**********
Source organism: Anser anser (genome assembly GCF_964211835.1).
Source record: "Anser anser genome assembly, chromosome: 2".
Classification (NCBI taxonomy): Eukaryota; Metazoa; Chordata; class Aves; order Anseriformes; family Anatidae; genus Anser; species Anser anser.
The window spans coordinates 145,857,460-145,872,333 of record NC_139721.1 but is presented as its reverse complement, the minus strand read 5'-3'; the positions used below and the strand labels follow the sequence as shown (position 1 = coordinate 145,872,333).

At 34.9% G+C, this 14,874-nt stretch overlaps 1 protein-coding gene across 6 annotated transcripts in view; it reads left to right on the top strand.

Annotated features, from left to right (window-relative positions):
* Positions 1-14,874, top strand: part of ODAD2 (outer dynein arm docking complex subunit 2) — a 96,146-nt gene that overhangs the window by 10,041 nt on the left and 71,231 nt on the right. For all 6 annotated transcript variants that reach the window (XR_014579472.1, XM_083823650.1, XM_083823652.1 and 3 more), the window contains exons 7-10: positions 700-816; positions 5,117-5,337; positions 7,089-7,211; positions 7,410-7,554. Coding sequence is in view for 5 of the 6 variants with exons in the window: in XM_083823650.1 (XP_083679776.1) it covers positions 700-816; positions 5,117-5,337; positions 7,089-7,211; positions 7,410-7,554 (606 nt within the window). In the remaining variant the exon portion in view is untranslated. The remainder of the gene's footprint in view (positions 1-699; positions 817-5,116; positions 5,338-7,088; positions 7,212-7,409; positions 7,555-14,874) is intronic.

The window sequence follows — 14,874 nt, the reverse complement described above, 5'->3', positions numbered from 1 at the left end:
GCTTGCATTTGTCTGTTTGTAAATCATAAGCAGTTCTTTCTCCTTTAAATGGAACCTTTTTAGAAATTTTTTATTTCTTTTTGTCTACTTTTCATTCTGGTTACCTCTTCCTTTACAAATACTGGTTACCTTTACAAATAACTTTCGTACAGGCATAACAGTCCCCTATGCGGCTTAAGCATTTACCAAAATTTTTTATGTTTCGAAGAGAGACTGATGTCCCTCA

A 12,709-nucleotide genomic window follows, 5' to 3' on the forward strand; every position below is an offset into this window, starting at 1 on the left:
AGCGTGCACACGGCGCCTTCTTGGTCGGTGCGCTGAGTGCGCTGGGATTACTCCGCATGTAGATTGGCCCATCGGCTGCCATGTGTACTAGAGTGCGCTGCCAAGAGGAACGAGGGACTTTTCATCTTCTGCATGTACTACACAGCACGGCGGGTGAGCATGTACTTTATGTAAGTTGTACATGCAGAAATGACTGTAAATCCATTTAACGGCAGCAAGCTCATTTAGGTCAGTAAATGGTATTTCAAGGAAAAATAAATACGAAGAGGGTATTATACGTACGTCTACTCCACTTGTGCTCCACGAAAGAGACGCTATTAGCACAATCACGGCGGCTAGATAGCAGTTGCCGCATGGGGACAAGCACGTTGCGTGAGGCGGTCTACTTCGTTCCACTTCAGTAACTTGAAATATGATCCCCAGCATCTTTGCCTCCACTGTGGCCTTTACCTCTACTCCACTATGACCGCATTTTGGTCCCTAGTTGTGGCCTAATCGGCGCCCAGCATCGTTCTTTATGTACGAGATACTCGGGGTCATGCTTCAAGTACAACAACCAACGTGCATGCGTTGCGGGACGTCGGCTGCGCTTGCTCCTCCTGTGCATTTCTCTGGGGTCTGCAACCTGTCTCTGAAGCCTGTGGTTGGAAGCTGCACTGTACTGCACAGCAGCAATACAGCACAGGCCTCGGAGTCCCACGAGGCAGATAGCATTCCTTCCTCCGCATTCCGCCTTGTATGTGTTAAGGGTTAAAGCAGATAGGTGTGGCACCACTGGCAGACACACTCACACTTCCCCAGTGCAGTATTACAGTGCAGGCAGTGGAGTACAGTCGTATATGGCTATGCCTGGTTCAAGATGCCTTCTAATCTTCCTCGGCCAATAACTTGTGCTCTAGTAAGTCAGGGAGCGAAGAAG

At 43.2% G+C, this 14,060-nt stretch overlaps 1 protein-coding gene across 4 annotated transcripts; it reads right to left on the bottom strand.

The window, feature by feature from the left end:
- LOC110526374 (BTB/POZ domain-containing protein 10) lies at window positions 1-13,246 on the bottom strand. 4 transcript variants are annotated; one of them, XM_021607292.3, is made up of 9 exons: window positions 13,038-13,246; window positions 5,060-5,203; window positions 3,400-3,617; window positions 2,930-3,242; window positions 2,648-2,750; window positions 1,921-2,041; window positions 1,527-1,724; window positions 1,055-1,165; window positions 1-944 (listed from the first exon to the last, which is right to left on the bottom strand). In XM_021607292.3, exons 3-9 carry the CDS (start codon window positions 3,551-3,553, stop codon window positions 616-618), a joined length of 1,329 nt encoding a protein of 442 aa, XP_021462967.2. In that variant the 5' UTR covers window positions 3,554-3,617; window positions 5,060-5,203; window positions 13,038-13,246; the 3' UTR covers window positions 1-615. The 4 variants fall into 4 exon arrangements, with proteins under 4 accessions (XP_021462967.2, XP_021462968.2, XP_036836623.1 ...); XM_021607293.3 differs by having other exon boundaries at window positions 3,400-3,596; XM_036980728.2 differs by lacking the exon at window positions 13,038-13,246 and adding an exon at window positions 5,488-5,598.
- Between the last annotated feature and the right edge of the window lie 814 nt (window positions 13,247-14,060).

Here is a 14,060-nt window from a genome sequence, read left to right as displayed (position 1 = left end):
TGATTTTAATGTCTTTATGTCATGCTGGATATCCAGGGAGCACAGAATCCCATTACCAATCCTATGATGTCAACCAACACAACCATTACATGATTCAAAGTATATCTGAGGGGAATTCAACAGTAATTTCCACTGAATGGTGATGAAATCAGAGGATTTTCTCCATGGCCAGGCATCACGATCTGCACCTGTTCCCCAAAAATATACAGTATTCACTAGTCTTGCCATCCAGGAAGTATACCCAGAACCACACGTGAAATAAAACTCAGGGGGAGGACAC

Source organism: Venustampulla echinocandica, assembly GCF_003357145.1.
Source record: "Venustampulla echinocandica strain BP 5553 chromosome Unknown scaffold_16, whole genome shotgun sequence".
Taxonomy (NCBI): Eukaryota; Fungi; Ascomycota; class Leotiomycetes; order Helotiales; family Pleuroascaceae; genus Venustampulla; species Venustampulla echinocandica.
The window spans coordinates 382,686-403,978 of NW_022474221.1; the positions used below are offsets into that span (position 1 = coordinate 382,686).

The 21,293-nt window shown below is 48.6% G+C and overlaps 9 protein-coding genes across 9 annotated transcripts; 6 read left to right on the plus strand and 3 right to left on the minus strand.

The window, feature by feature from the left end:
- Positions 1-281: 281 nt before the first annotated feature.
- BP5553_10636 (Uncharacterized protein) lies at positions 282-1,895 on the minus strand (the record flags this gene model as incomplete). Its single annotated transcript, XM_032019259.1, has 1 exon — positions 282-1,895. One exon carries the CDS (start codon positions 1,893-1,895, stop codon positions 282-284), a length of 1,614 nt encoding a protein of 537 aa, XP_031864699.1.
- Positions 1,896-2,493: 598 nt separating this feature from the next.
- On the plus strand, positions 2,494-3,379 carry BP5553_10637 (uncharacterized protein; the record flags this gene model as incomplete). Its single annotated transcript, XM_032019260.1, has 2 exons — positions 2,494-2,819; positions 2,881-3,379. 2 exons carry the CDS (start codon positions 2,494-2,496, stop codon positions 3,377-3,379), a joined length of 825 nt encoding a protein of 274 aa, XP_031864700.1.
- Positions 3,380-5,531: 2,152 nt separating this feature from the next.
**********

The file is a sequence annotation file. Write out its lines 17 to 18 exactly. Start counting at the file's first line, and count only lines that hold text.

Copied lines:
TGATTTTAATGTCTTTATGTCATGCTGGATATCCAGGGAGCACAGAATCCCATTACCAATCCTATGATGTCAACCAACACAACCATTACATGATTCAAAGTATATCTGAGGGGAATTCAACAGTAATTTCCACTGAATGGTGATGAAATCAGAGGATTTTCTCCATGGCCAGGCATCACGATCTGCACCTGTTCCCCAAAAATATACAGTATTCACTAGTCTTGCCATCCAGGAAGTATACCCAGAACCACACGTGAAATAAAACTCAGGGGGAGGACAC

Source organism: Venustampulla echinocandica, assembly GCF_003357145.1.